Summary of Executive Coaching Research Project

by Carol Gegner MA,MS

Research completed March 1997, Copyright Carol Gegner


The premise of the research project was coaching executives for both professional and personal growth would facilitate making a strategic shift in organizations to a coaching management style. As executives experience the process and master their own growth potential, they will develop more awareness and take more responsibility for their actions. The effects of increased awareness and responsibility can filter through the organization as executives begin to coach others. The shift to a coaching management style will have been initiated at the top of the organization with a commitment from the executives.


The study explored the outcomes of the coaching process from an interpersonal and intrapersonal nature. The purpose was to measure the executives perceptions of the coaching process to explore what components of the process were most effective and whether coaching sustained behavioral changes. Several research questions were examined to explain what makes coaching effective. As perceived by executives, do the components of the coaching process work collectively to enhance their performance or are there isolated components that are most effective? Does the coaching process contribute to sustaining behavioral changes? Do gender, age, and ethnicity affect the process? Do time, frequency, and modality influence the process? And lastly, does the gender difference between the coach and executive affect the process?


The study was a cross-sectional survey design using a non-random sample of executives who had been or were currently being coached. The study collected both quantitative and qualitative data. A survey questionnaire was developed specifically for the study and used a 5-point Likert scale to measure the effectiveness or ineffectiveness of the coaching process. Phone interviews were conducted with executives who willingly agreed to participate.

The variables measured in the study related to components of the coaching process and their effectiveness in sustaining behavioral changes. The independent variables were goal setting, feedback, rewards, self-efficacy, communication style, and interpersonal skills. The dependent variables were awareness and responsibility. Intervening variables were the socio-demographic characteristics and the time, frequency, and modality characteristics.

The data was analyzed using the Statistical Package for Social Scientists. To test the research questions, the analysis used descriptive statistics with the appropriate measures of association. The qualitative data was analyzed for themes to compare to the results of the quantitative data.


One hundred and forty six questionnaires were mailed to participating consultants for distribution to executives they coach or have coached. Forty eight questionnaires were returned, for a response rate of 32%. From the 48 questionnaires that were returned, 28 of the executives agreed to participate in a phone interview. The response rate for the interviews was 58%. Interviews were conducted with 25 of those individuals. The following information represents descriptive data of the executives, coaches, and the coaching process.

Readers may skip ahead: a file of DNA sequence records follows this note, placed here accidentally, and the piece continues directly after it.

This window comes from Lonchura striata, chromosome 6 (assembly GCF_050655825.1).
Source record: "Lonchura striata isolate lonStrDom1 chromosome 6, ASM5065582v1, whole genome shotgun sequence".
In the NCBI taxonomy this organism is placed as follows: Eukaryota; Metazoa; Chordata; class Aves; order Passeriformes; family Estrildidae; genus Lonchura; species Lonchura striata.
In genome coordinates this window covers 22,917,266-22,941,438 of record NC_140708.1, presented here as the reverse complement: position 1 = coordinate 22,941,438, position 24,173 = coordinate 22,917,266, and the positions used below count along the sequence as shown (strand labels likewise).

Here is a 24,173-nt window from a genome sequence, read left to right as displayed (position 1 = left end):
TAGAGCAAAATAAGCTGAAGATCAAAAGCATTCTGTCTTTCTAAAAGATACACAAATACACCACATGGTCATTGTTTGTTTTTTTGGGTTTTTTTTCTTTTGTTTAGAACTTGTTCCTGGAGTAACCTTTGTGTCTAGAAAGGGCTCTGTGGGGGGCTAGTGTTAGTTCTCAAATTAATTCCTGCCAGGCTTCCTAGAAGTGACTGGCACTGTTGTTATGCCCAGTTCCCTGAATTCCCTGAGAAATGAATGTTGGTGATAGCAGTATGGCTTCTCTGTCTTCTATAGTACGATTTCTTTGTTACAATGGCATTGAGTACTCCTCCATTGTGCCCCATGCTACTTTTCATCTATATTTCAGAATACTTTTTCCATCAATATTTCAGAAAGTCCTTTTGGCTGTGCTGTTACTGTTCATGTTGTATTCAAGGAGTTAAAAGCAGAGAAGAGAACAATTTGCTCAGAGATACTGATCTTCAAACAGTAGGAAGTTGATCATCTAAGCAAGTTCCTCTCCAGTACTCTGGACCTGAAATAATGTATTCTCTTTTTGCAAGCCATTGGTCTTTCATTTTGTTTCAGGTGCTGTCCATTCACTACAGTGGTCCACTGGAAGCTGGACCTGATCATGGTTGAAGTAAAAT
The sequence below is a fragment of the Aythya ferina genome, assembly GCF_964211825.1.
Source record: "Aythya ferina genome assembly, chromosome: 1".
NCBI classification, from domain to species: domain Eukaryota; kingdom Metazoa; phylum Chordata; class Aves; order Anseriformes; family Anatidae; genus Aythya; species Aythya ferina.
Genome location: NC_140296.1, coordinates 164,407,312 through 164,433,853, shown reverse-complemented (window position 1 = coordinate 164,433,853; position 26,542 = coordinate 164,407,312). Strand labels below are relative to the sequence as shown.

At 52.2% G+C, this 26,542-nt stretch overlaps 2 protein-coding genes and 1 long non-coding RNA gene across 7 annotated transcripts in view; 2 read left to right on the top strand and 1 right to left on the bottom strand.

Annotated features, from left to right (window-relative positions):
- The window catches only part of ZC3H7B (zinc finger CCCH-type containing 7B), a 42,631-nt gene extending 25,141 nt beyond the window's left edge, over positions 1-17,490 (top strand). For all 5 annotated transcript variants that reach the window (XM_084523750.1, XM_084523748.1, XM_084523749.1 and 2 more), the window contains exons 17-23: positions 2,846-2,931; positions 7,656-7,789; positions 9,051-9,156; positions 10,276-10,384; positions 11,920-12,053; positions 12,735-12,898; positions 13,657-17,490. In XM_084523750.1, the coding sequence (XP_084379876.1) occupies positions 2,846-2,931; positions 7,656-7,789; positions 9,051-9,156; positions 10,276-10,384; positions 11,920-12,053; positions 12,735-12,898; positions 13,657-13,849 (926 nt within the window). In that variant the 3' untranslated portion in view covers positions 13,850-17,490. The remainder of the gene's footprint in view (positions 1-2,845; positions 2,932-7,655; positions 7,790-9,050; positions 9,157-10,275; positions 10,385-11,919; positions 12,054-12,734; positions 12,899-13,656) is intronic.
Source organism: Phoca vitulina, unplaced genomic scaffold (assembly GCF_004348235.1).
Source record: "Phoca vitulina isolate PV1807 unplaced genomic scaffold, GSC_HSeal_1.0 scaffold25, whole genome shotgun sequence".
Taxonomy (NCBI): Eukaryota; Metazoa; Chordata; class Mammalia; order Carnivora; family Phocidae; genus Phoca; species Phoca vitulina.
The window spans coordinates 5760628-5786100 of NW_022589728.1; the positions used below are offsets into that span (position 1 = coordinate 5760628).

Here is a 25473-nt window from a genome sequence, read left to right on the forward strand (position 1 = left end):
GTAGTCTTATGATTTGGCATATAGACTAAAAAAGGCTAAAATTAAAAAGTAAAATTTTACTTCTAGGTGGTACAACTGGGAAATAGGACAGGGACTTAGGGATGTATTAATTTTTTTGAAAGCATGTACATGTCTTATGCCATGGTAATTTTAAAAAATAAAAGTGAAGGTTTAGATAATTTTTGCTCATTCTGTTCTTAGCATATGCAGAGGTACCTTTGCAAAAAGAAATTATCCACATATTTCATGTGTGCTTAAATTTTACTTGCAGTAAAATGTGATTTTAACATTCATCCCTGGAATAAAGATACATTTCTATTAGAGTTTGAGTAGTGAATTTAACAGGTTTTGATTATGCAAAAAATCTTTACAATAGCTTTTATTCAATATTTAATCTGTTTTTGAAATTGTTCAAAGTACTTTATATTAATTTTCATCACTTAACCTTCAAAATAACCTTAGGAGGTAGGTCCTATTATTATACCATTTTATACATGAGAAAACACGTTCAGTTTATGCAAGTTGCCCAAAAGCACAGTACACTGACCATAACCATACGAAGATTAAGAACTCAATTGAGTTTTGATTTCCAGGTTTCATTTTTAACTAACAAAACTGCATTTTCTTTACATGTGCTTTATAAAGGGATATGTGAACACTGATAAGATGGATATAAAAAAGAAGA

There were 14 female executives (29%) and 34 male executives (71%) with a mean age of 44.5 years. The ethnic categories were 1 Asian (2.2%), 1 African-American (2.2%), and 44 Caucasian (95.6%). There were 7 female coaches (15%) and 40 male coaches (85%) with a mean age of 48.3 years. All of the coaches were Caucasian.

The coaching experience had ended for 9 of the executives (18.7%) and was ongoing for 37 (81.3%). The mean for the ongoing coaching was 1.2 years with a range from 3 months to 3 years. The mean for the coaching that had ended was 1.3 years with a range from 3 months to 2 1/2 years. The mean for the length of the coaching session was 1.3 hours with a range from 30 minutes to 2 hours. The mode for the frequency of the coaching sessions was weekly (37.5%) and other (37.5%) which included monthly, quarterly, or annually. The mode for the coaching modality used was face-to-face (73.9%) and phone (26.l%).

The associations between the socio-demographic characteristics and the coaching components ranged from very weak to too weak to report. Communication style was the only component that had weak associations with both age and gender. Ethnicity had no predictability since Caucasian was basically the only ethnic group represented

The associations between characteristics of the coaching process and the coaching components also were weak. Frequency of the sessions had more affect on the components than duration, length of session or modality. Interestingly, duration had a negative relationship with awareness which could indicate there is a time factor in the coaching process where awareness begins to decrease.

The following results relate to the main focus of the study. Which of the identified components were most effective in the coaching process? The findings indicated there were two isolated components that affected both of the dependent variables. Self-efficacy and communication style, had moderate correlations to both awareness and responsibility. Rewards and feedback had moderate correlations only with responsibility. Responsibility had stronger associations to all the components when measuring the effectiveness of the coaching process.